As the price tag to attend college continues to skyrocket across the country, Grand Canyon University is freezing tuition costs on its Phoenix campus for the 16th straight year.

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The private Christian university’s ground campus tuition in 2024-25 will remain at $16,500 before institutional scholarships are included. Because more than 90% of GCU’s traditional students qualify for institutional scholarships that totaled $180 million in 2023, that brings the average tuition cost in 2023-24 to approximately $9,200, which is comparable to public universities and well below other private schools. That total does not include federal aid such as Pell grants and subsidized student loans or external scholarships that lower students’ out-of-pocket expenses further. In addition to tuition, GCU students pay an average of roughly $1,150 annually in fees, excluding book access fees, which is often much less than other universities.

According to data from the College Board’s “Trends in College Pricing and Student Aid Report,” since 2008-09 when GCU began its tuition freeze, the average cost for in-state tuition and fees at four-year public colleges has risen 71% to $11,260, while it has risen 65% to $41,540 at four-year private institutions.

“Education is a critical component that can create equality of opportunity for all socioeconomic classes and promote upward social mobility in society,” said GCU President Brian Mueller. “That should be a significant objective for all universities. Freezing tuition costs is one way that we ensure higher education is affordable to all socioeconomic classes. That increases diversity on college campuses (over 40% of GCU’s enrollment is students of color), makes higher education more accessible to first-generation college students and helps prevent students from taking on large amounts of debt.”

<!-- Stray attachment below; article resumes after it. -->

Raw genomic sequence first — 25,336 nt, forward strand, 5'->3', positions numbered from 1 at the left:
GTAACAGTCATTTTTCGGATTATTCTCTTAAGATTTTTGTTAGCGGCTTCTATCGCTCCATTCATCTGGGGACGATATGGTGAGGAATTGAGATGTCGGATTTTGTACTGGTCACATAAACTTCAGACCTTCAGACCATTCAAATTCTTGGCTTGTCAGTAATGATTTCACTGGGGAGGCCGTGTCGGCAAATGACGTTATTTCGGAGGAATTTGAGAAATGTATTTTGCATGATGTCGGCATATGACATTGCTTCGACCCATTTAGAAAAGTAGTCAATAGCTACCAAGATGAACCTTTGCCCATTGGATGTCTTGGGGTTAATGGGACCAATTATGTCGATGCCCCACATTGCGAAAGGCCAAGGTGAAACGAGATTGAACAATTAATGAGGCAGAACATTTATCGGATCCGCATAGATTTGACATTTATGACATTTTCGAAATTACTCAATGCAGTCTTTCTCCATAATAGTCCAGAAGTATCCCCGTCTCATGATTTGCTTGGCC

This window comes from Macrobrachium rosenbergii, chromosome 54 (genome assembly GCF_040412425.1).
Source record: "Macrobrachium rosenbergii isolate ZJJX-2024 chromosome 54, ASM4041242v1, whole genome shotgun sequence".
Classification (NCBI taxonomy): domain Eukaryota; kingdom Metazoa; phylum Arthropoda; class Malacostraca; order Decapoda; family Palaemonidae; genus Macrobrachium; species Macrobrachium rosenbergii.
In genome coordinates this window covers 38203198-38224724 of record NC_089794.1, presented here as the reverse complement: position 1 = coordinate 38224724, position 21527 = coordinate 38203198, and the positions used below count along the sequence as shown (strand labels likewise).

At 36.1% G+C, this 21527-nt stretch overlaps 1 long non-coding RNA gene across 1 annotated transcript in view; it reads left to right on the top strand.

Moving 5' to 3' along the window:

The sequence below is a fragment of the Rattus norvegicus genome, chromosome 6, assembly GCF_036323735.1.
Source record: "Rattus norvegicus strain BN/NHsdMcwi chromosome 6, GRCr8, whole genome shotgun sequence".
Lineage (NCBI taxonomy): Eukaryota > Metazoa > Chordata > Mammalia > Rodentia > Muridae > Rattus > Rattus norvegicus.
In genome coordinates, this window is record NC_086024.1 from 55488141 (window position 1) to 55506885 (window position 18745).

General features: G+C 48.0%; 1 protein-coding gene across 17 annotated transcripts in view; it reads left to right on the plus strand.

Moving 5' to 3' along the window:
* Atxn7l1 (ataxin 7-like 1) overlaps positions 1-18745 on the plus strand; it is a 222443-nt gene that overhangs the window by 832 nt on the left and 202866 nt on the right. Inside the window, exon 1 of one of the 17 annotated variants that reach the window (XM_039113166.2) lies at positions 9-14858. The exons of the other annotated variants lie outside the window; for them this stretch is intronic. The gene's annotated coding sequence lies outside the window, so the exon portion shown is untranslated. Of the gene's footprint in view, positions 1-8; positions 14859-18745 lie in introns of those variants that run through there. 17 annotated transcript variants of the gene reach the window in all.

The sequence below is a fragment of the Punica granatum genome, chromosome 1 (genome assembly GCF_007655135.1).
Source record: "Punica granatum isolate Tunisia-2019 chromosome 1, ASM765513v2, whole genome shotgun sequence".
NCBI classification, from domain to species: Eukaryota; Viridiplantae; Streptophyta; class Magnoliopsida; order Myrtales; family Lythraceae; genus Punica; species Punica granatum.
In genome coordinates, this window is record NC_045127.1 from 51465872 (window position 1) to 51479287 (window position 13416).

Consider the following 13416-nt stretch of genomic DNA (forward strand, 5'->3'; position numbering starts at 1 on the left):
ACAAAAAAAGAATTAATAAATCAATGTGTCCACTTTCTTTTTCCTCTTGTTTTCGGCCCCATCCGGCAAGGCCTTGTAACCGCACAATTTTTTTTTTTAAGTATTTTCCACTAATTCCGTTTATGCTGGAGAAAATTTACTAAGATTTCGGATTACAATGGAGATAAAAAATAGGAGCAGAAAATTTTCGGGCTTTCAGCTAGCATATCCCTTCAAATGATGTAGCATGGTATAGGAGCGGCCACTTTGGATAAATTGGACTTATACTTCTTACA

GCU’s housing costs are also well below the national average. The average cost for room and board at a four-year public college rose to $12,770 in 2023-24 and to $14,650 at a four-year private institution, according to the College Board. GCU’s average room and board cost is just $9,910 even though nearly all of the modern residence halls have been built in the past 12 years and roughly 64% of the university’s beds are single-occupancy, apartment-style living.

Since 2009, enrollment on GCU’s campus has grown from less than 1,000 traditional students to more than 25,000 while the physical campus has tripled in size to 300 acres. The university has invested more than $1.7 billion in academic infrastructure that includes new degree programs, classrooms, laboratories, research spaces, residence halls and technologies throughout its 10 colleges.

“We have been truly blessed with the remarkable transformation that has occurred on our campus,” Mueller said. “What’s even more amazing is that we have been able to accomplish that without passing those costs on to our students through tuition increases on the ground campus and without the state tax subsidies that traditional public universities receive.”